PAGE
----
Spiritual leaders have established practices and signposts for others. Some of these people were so powerful that entire religions formed around them. Today many of their teachings have become our spiritual ideals. They help us define ourselves and to find our own divine nature.
Called “The Eight Ds, here are eight ideals for leading a spiritual life (and yes, each one begins with the letter D):
The Eight Ds
We wake up one day and find that we have made a choice to be on the path of spiritual development and evolution. We may move slowly or quickly, but once the decision is made, the process is ongoing.
2. Discriminating Mind
Once we make some progress, we realize–falsely–that we are superior to other humans. We feel good about ourselves based upon this conclusion that is founded in isolation from others. This is, of course, an entirely false sense of progress.
The antidote is humility based upon discrimination. We realize, finally, that nobody is any better than anyone else. We need only look to the ones around whom world religions have formed. They did not announce their presence and say that now we could start the new religion around them. Instead, they came to serve us.
We renew the decision at regular intervals by our actions, and by our mental and emotional behavior and traditional physical or spiritual disciplines.
We all have goals and objectives we desire to reach. The desire for enlightenment, for instance, is a good desire. But eventually we will detach from any expected outcome of our activities. This is called detached attachment. It seems paradoxical, but in this form of detachment, the activity itself is the important thing. Being in the moment is the only item of importance. Concentration is so complete that any thought of a goal involving the activity becomes absorbed in the process of doing the activity itself.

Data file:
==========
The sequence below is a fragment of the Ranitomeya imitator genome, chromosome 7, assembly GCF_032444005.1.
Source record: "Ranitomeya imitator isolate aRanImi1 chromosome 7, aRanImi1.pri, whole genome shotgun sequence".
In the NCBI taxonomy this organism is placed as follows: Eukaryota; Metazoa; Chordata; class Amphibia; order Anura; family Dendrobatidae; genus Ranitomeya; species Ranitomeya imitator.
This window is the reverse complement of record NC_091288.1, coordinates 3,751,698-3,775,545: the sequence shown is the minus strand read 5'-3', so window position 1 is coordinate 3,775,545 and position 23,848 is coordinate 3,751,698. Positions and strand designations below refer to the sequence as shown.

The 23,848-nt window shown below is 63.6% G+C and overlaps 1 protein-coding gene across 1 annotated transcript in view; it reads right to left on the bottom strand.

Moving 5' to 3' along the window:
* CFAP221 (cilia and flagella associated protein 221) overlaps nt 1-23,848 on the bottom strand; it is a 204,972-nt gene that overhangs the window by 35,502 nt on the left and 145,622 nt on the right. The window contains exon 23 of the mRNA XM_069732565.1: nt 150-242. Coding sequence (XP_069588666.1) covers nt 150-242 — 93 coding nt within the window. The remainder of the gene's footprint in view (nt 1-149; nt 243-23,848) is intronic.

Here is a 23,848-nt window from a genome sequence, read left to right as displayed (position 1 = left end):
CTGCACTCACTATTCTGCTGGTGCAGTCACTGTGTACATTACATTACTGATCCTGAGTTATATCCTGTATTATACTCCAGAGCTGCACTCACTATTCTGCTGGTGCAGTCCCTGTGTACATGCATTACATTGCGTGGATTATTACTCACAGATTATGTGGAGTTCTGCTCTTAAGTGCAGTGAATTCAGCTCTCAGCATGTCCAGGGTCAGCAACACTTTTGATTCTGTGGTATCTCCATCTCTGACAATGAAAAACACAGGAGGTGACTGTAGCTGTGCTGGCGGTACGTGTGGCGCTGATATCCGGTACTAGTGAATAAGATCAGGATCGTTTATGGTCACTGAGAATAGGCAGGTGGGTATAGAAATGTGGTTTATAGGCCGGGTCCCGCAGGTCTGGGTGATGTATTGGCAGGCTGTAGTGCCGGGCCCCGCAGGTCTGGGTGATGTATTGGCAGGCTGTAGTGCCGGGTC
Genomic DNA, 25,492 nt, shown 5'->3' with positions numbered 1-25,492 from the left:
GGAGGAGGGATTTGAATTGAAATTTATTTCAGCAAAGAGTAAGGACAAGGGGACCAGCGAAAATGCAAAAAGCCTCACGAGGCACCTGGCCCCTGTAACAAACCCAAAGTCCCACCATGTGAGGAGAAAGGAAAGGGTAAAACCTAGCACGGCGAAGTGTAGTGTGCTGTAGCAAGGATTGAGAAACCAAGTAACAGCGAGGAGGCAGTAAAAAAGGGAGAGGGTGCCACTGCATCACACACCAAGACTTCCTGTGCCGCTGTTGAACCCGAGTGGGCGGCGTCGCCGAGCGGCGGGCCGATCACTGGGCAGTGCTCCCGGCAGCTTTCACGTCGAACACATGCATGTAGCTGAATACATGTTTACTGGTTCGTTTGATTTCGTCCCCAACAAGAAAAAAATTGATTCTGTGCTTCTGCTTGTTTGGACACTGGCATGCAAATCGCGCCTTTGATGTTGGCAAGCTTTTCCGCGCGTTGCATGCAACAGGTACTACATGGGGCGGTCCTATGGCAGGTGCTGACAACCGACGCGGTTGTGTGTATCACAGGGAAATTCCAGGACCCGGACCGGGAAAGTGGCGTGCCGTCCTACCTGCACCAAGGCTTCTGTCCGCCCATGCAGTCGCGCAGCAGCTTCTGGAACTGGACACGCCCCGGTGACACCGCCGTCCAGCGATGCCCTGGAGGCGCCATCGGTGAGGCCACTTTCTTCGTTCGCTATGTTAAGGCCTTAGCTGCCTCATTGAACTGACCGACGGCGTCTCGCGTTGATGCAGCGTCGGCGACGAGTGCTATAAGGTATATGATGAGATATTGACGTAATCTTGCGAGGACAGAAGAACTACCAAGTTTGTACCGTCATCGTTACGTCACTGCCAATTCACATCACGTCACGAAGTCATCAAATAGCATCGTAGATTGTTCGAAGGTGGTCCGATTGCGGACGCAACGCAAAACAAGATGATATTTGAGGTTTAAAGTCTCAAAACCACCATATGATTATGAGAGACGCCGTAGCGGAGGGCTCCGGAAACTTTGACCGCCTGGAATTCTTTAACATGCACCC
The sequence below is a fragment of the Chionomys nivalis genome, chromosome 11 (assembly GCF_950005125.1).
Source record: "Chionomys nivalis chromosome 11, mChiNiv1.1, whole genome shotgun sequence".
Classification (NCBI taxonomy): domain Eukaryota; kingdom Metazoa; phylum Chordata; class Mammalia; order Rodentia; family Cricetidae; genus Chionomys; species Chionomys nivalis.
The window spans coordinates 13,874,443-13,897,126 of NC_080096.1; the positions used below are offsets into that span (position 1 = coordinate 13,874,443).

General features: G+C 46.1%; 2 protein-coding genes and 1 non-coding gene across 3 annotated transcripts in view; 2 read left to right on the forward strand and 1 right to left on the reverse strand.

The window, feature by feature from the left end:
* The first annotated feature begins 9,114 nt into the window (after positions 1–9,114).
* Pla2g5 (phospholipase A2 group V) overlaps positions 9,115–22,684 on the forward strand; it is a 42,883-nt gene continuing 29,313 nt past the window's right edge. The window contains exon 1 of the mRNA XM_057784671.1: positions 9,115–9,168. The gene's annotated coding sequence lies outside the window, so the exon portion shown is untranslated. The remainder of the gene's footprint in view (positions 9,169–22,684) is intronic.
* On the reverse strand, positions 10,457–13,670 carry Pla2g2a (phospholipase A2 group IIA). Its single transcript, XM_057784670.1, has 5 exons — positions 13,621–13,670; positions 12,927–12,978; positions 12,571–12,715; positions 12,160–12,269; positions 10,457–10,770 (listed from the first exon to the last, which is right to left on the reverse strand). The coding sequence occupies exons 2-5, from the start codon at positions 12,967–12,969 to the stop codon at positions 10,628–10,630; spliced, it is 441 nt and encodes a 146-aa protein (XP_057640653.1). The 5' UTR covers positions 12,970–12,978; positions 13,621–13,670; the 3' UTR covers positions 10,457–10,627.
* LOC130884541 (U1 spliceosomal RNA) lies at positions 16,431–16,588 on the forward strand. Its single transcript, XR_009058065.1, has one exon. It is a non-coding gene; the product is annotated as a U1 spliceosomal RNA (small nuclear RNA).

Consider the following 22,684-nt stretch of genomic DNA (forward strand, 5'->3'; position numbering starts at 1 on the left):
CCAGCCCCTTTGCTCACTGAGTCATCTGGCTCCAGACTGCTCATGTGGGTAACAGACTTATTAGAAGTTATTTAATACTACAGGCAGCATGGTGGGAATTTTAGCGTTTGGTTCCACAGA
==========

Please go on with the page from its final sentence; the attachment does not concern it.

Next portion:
Classically, this is the application of specific methods on a regular basis that we understand will lead to our spiritual goal. True discipline will encounter blockages that must be overcome.
Dispassion means dispersal of the great, uncontrolled emotions that sweep through the mind. These waves can be harnessed to some degree by converting them to joy and devotion. When the mind becomes clear and tranquil, everything becomes more transparent.
With the recognition of the spiritual ideal, whether through principle or person, there is positive emotional response. This is the beginning of devotion. The pitfall is, of course, fanaticism. But by keeping a universal outlook and practicing tolerance, devotion can become one of the most useful states.
In the midst of our spiritual journey, most of us have responsibilities: spouse, children, job, or parents. In our search for the right path for spiritual advancement, we must not be fooled into thinking that abdication of duty and responsibility will lead to spiritual progress.